Major organizations recognize speech pathology student’s cutting-edge research
Master’s candidate Tonya Freeland awarded nationally competitive scholarship; invited to present poster at international conference
The American Speech-Language-Hearing Foundation recently awarded a 2014 Graduate Student Scholarship to Tonya Freeland, a second-year master’s degree candidate in the Department of Communication Sciences and Disorders.
This prestigious scholarship is awarded annually to 20 master-level and doctoral students from across the country and Freeland is the only student in the Southwest selected for this honor last year. Each scholarship recipient was awarded $5,000.
"Tonya was an outstanding candidate for the scholarship – she has the drive, tenacity, and intelligence to be an excellent researcher in the field," says Dr. Stephanie Daniels, professor in the department of communication sciences and disorders.
Tonya Freeland is researching new ways to incorporate simulation technology as a training tool into speech pathology.
In the healthcare field, simulation incorporates high-tech mannequins that can mimic patients in distress or experiencing other health issues. Healthcare workers practice treatment techniques on the mannequins to learn the best methods of caring for human patients.
“The use of this kind of simulation technology in the field of communication disorders is very new, and there is very little published literature about it yet,” says Freeland. “Other healthcare professionals commonly use this type of technology to train and I feel it is important for the field of speech-pathology to match and/or exceed the standards of other healthcare fields whenever possible. The technology is available now; we just have to learn to use it.”
For her thesis, Freeland teamed with Dr. Daniels to integrate simulation into a training program housed at the Houston VA Hospital’s Simulation Training Assessment and Resource Lab. They trained two groups of nurses to administer dysphagia screenings to stroke patients, which measure the degree of difficulty that people have with swallowing. The researchers used two different methods and evaluated patients’ acquisition and retention of new swallowing skills.
One group of nurses received training that mimicked typical on-the-job teaching and practicing. The second group received training that included extra practice with a medical simulation mannequin programmed to produce auditory signs of dysphagia using sound clips from actual stroke patients.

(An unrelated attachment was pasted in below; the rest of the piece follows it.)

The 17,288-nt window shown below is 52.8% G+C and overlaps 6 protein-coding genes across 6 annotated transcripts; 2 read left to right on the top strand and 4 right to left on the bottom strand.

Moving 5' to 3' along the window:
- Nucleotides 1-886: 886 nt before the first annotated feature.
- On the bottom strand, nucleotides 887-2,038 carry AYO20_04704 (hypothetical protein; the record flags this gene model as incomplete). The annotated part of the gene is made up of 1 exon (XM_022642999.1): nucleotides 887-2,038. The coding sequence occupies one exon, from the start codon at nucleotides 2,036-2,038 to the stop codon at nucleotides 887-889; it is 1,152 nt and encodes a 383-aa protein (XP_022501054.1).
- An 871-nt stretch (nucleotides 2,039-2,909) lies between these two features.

Dr. Daniels says, “Tonya was vigilant in data collection as there were a lot of moving parts –including nursing schedules, simulation lab availability, and her schedule. She frequently came in during the night shift and evaluated subjects in the early morning (e.g. 2:00, 3:00 AM) if that accommodated the nurses schedule.”
Freeland has completed the data collection for her thesis and now is analyzing the information. She has been invited to present her preliminary findings in February at the International Stroke Conference in Nashville.
“Without a doubt, Tonya is the best research student that I have had,” Dr. Daniels said. “She has taken the lead on this project from the start, something I am not used to in master’s level students. With the talent Tonya already demonstrates, she will be an excellent clinician and hopefully continue to pursue research.”
Freeland enrolled in the communication disorders bachelor’s degree program in fall 2010 to pursue a new career in speech pathology. She previously worked in the high-tech industry and in Pearland as a stay-at home mother and community volunteer.
“I knew I wouldn’t be happy going back to my previous career and began seeking a career opportunity that would be challenging, fun, and keep me in the community helping people,” she says.
She completed her undergraduate studies in May 2013 and immediately applied to the graduate program.
“UH is one of only a few universities in Texas that offers a speech-language pathology master’s program,” Freeland says. “The program is very competitive and offers one of the most vigorous learning experiences available. Being so close to the medical center and in a large city known for its cultural diversity, the opportunities for externship experiences made the program very attractive as well.”
In addition to the scholarship, Freeland was awarded the Beck Fellowship for spring 2015, a paid fellowship that allows her to work at Sunnyside Multi-Service Health Center this semester and gain experience in a community health center setting.
Freeland has also just completed her first externship at LBJ Hospital where she worked with acute patients and outpatients.
“My favorite aspect of this experience was working with, and learning about head and neck cancer patients,” says Freeland.
Freeland is on course to graduate in May 2015. She plans to work professionally to gain more clinical experience before pursuing more higher education.
“After working for a while,” she says, “I plan to return to school for a Ph.D.”
- By Monica Byars